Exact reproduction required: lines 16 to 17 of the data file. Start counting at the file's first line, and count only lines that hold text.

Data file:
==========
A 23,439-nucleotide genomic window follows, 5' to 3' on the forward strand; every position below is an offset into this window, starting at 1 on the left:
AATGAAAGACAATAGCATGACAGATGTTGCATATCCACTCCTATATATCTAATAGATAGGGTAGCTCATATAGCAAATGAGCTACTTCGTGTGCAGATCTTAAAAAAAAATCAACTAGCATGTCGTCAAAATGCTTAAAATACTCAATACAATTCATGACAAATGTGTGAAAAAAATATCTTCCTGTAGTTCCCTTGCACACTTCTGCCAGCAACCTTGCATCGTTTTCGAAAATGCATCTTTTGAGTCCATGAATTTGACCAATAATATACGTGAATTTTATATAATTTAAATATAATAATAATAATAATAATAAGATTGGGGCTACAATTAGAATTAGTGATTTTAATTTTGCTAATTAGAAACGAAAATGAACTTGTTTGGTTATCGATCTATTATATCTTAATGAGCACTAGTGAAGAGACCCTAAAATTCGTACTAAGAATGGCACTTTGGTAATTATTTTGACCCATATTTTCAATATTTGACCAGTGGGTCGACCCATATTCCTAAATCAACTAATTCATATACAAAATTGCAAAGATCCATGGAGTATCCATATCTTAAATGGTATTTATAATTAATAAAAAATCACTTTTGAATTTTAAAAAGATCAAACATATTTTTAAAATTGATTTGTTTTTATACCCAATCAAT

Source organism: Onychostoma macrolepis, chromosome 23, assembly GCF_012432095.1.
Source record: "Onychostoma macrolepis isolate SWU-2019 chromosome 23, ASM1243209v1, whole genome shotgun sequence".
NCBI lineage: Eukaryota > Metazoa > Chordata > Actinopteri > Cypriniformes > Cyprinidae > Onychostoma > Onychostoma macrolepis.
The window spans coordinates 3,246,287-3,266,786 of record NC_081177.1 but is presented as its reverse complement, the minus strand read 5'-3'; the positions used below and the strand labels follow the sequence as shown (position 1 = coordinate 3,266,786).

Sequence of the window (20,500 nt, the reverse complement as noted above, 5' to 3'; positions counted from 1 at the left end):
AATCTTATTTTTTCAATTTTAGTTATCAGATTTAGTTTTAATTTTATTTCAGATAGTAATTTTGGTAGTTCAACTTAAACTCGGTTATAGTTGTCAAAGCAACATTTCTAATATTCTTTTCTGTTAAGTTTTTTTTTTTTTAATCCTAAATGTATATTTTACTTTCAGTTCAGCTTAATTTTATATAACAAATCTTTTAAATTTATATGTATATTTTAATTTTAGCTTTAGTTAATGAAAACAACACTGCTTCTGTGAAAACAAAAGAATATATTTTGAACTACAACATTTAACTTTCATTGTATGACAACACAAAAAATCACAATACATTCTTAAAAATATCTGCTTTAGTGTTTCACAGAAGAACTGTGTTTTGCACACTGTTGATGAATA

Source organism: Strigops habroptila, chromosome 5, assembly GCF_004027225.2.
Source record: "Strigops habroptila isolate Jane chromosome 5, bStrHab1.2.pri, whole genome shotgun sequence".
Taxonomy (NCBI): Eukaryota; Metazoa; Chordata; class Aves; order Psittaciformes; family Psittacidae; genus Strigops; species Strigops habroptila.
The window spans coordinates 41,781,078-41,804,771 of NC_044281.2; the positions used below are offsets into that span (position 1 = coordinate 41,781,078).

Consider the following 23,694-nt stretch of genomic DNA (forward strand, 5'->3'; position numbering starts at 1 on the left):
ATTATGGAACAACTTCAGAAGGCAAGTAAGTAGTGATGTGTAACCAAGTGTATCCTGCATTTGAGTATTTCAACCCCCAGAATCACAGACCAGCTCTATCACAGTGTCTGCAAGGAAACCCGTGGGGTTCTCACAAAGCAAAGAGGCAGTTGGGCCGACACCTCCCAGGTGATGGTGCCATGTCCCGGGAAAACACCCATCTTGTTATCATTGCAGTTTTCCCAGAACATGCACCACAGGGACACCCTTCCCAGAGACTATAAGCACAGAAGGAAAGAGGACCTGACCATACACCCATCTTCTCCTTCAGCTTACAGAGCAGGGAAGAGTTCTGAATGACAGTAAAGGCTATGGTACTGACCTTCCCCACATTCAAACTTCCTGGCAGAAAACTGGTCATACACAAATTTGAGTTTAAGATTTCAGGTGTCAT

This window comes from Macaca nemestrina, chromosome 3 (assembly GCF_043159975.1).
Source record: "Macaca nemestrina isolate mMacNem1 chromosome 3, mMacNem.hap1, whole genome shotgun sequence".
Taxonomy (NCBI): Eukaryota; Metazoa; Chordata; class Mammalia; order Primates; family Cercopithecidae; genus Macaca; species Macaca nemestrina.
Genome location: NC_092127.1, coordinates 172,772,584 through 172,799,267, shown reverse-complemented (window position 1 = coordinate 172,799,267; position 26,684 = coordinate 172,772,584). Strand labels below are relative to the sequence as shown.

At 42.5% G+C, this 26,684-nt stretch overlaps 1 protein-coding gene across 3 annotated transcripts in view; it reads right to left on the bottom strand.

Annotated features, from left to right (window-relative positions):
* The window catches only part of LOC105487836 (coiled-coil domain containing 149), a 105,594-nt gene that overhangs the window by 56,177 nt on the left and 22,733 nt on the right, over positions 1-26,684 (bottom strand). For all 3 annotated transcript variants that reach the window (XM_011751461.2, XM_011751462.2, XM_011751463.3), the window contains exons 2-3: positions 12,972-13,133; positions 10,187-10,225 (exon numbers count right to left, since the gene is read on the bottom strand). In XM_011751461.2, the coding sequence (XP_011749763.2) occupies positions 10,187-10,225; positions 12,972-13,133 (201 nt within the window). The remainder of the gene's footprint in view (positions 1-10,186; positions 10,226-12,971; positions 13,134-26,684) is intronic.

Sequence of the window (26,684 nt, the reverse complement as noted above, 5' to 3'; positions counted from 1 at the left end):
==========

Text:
Source record: "Macaca nemestrina isolate mMacNem1 chromosome 3, mMacNem.hap1, whole genome shotgun sequence".
Taxonomy (NCBI): Eukaryota; Metazoa; Chordata; class Mammalia; order Primates; family Cercopithecidae; genus Macaca; species Macaca nemestrina.